Created by its proximity to Jupiter—it’s the closest moon to our solar system’s largest planet—the 400 active volcanoes on Io make it “the most geologically active object in the Solar System.” In this clip from BBC Earth’s The Planets, Professor Brian Cox describes Io’s geologically tumultuous landscape, set to “the most accurate and detailed imagery ever produced.” NASA explains:
On planet Jupiter’s moon Io (“EYE-oh”), the ground itself moves up and down like an elevator taking people to the top and bottom of a 30-story building!
On Earth, we have ocean tides because the moon’s gravity pulls a little harder on the side closer to the moon than the side farther from the moon. On Io, the gravity of Jupiter and Jupiter’s other large moons yank on Io every which way. Although there are no oceans on Io, its “solid ground” tides are more than five times as high as the highest ocean tides on Earth!
Actually, Earth has solid ground tides too, but they amount to less than 20 centimeters (about 8 inches).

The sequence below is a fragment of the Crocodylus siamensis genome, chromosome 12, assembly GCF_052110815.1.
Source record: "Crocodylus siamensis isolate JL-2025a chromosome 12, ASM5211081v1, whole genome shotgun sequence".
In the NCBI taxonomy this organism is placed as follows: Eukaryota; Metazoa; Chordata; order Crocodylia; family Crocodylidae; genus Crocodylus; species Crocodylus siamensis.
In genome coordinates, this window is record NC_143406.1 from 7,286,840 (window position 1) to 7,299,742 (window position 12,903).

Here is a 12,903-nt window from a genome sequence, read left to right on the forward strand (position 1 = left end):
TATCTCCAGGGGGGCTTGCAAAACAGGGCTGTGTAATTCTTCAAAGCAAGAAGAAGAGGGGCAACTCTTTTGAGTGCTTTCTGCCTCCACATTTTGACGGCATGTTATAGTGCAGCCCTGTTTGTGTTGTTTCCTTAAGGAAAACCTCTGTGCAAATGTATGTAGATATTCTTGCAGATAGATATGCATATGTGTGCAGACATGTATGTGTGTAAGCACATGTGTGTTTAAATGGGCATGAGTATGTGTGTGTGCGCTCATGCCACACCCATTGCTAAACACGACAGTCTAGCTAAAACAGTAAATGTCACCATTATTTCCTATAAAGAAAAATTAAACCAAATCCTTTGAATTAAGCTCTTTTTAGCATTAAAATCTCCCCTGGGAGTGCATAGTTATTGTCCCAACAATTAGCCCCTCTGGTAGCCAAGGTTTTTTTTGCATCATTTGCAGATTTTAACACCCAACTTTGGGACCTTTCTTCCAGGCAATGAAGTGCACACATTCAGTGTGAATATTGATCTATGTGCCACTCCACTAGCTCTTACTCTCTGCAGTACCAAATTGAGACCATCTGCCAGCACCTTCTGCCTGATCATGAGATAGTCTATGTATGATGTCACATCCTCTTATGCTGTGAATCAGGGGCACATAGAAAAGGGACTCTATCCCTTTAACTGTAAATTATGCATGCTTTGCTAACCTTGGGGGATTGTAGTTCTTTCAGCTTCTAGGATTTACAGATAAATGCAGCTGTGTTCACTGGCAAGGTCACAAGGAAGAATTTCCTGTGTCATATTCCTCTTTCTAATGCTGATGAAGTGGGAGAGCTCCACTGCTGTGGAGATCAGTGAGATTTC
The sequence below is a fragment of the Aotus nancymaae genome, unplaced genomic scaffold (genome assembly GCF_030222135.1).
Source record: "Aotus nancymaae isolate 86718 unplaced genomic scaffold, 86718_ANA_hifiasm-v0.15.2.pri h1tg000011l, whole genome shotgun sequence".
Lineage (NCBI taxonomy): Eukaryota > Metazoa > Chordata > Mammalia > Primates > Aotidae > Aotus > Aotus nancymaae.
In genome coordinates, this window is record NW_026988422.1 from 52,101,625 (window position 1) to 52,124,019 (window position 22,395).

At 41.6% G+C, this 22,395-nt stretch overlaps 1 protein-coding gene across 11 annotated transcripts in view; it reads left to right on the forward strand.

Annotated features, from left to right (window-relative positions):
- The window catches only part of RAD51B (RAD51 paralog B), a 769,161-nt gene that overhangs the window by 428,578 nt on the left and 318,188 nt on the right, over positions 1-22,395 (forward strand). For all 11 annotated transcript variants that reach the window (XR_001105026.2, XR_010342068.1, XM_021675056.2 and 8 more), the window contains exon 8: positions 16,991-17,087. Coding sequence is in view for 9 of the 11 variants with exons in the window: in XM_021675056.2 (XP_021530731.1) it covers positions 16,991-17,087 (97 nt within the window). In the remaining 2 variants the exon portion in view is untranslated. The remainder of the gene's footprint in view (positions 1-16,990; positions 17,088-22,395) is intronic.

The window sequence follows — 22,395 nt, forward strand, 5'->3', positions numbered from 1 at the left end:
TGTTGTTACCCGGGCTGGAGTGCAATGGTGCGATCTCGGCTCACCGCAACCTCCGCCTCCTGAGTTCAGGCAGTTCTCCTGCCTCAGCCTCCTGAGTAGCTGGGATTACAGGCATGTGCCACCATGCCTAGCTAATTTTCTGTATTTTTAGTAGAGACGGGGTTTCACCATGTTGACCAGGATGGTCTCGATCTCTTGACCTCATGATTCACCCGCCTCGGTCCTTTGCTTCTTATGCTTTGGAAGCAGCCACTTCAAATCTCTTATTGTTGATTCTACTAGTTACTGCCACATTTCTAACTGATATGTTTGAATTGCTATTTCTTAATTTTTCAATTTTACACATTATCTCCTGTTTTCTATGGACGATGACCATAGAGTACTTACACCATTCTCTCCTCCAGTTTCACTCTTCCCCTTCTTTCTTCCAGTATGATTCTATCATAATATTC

The series mixes Earth-based video and computer-generated visualizations to help us imagine what it’s like:
All this bending causes heat to build up inside Io. Io gets so hot inside that some of the material inside melts and boils and tries to escape any way it can. So it blows holes in the surface! That’s what volcanoes are. Some on Io have shot their hot gas plume 300 kilometers (about 200 miles) into space!
NASA’s Galileo spacecraft, which orbited and studied the Jupiter system from 1995 to 2003, flew closer to Io than any other spacecraft. It revealed gigantic lava flows and lava lakes, and towering, collapsing mountains.